Air Date

March 30, 2023

Featured Guests

Danielle Thieret
Founder and Chief Fun Officer, We Crush Events

Tom Kelly
Director of Product Marketing, Oracle NetSuite


Jeanette Mulvey
Vice President and Editor-in-Chief, CO—


For businesses of any size, properly managing cash flow can make the difference between success and failure. And while you can’t always anticipate what the future will bring, there are steps entrepreneurs can take to ensure you stay up-to-date on your business’s cash flow.

During this installment of CO— Strategy Studio, industry experts shared insights for small business owners looking to better manage and understand their cash flow through technology and smart habits.

Begin Collecting Data and Use Software That Will Grow With Your Business

Danielle Thieret, Founder and Chief Fun Officer of We Crush Events, recommends adopting a CRM to automate processes by syncing with invoicing platforms and help make managing cash flow simple. 

“We truly live and die by our CRM,” Thieret said. “For us, [a CRM is] a financial tool to have great visibility across the company and to keep our cash flow in check… We can pull AR (Accounts Receivable) and AP (Accounts Payable) reports, look at our gross profits, our margins, and [employees] can see their commissions, which is equally as important…. It ties all of our financial data into one place and allows us to effectively manage and operate through all of our remote employees.”

Despite some small business owners believing they don’t need a CRM due to their size or age, Thieret believes using one can positively impact a business from the start and ultimately become its lifeline.

“The biggest regret I have as a business owner is that we didn't get a CRM from day one,” Thieret said. “We waited a few years to do so, which ultimately cost us money, time, [and] energy.”

Tom Kelly, Director of Analyst Relations for Oracle Netsuite, also sees the value in utilizing technology to streamline processes and recommends small business owners make a habit of using it daily.

“The nice thing about a lot of the technology that's out there today is you can connect things like your bank account and… your payroll provider,” Kelly told CO—. “You can have a lot of these connections that'll make the heavy lifting somewhat easier for you.”

Ensuring You Have Adequate Capital Requires Good Relationship Management

Particularly for businesses like Thieret’s that are responsible for bridging a gap between paying vendors and waiting for payment from customers, ensuring adequate cash flow is crucial to its survival.

“Rule number one… do not, under any circumstance, let your clients pay late,” Thieret said. “We really stand our ground on our payment structures and due dates with our clients and ensure that they understand them when they go to contract with them.”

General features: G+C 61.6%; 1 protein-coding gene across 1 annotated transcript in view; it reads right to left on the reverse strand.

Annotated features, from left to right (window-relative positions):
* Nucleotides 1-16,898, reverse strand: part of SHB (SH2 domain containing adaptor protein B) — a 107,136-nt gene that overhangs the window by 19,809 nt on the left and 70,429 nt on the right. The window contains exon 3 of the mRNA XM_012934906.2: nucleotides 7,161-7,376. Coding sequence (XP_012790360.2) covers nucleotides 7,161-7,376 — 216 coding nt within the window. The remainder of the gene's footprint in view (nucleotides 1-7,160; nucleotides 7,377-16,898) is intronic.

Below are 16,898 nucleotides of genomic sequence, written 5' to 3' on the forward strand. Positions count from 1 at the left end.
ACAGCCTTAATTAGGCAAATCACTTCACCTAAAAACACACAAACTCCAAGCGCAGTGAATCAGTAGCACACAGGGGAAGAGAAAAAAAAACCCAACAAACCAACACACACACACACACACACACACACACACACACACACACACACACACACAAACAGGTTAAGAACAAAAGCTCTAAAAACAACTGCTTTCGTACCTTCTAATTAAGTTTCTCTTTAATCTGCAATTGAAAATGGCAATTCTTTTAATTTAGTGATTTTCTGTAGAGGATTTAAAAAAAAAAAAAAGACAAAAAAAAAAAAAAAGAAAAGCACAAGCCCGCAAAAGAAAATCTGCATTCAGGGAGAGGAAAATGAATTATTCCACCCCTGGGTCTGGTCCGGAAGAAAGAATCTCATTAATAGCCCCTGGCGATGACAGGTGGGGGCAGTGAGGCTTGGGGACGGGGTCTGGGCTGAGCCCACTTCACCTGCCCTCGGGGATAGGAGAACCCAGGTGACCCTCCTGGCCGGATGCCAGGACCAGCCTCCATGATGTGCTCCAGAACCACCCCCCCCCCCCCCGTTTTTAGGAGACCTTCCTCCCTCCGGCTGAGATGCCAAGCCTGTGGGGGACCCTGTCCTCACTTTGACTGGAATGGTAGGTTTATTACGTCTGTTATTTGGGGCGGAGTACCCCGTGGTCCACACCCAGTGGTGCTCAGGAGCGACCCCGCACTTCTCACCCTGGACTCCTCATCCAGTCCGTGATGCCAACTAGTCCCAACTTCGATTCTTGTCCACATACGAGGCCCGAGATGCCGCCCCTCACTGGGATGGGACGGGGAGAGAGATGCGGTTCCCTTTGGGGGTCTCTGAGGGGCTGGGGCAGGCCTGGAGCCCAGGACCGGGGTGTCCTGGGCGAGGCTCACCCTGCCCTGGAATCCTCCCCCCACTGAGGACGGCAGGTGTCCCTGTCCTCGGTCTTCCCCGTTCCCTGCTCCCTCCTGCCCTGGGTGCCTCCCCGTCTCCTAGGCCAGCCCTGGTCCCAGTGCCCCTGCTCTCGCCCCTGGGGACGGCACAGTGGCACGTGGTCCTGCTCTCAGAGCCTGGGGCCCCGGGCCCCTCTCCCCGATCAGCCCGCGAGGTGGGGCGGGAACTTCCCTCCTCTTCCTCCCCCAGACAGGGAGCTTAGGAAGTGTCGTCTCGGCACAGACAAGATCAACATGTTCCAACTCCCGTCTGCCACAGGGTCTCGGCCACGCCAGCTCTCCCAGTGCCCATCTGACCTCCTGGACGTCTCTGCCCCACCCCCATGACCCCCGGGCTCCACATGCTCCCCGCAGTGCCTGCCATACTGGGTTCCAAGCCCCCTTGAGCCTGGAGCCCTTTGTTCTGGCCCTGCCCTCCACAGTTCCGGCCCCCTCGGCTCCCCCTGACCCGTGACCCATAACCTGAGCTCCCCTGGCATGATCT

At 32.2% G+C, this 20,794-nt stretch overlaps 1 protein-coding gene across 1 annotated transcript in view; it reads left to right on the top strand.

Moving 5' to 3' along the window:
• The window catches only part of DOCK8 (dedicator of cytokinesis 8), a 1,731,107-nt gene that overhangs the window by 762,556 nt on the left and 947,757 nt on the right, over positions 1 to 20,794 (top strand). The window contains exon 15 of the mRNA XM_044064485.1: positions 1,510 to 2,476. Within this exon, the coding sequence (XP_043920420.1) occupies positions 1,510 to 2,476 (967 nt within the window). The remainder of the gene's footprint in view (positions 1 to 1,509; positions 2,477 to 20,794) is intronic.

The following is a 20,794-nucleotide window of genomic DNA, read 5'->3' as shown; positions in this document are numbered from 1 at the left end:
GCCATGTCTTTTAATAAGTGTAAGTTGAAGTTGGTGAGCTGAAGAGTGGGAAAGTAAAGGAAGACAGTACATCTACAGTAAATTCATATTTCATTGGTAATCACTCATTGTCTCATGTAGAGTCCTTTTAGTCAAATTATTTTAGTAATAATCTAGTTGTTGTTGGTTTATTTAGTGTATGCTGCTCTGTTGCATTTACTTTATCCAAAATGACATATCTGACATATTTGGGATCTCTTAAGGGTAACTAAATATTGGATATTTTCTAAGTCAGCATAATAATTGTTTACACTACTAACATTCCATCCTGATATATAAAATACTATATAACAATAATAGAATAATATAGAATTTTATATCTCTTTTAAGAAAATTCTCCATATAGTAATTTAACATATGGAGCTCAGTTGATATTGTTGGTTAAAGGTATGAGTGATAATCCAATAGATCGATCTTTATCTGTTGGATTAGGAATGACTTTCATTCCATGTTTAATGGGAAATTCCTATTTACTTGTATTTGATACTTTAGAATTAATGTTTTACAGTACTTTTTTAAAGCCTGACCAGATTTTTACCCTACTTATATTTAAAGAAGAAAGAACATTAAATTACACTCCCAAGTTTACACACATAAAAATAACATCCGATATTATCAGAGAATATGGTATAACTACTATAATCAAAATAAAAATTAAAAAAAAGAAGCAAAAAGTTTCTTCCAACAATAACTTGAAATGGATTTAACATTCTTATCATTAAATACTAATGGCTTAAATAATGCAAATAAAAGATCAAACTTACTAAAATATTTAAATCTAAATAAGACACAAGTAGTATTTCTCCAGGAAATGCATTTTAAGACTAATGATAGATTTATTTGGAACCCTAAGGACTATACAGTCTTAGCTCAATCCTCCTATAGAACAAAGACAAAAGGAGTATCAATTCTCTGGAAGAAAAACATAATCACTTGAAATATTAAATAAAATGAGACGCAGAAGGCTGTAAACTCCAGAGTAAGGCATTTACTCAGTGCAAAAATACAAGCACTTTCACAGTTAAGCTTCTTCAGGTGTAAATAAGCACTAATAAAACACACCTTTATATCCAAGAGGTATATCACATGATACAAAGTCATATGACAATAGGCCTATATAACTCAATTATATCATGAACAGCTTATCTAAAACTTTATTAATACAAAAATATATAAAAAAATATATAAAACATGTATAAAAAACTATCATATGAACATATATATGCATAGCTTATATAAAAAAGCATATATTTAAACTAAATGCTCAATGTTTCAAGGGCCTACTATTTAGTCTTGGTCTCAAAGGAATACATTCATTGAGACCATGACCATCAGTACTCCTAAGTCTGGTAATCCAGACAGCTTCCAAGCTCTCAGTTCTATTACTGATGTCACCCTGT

For clients that don’t pay on time, Thieret suggests implementing penalties so this behavior does not become a habit.

Another way to ensure a business maintains positive cash flow, according to Kelly, is to set up automated systems that charge customers automatically regularly.

“Even if you're a service company or whatever, come up with creative ways to do certain things … [like] memberships or [subscriptions], where you are literally charging the credit cards every month,” Kelly added. “It’s a matter of [setting up] an annuity-type cash flow you can somewhat rely on.”

Have Cash on Hand, Even When You Don’t Need It

Managing your cash flow is equally important throughout good and bad financial times. To ensure you aren’t strapped for cash, Kelly believes “you need to have money to borrow money.” Therefore, entrepreneurs should work with a bank to borrow money when they have it, not when they need it. 

“Make sure you're staying on top of things and keeping your ducks in a row to the extent you can,” Kelly advised. “But then again, remember that certain impacts on your business can be a lot more profound when you 'need' them because… the bank's gonna make it a lot tougher for you to get that money, and the money they’re going to be offered isn’t going to be cheap.”

In addition to ensuring payments come in as expected, Thieret recommended businesses have a reserve of cash to cover their business's operating costs in an emergency.

“We aim to have a three- to four-month runway in cash flow at all times,” Thieret said. “We are constantly looking at our accounts payable, accounts receivable, what's coming in, [and] what events have closed, so that we have a really good gauge on that runway. If we're falling short and not feeling good about where we stand, we will make immediate changes.”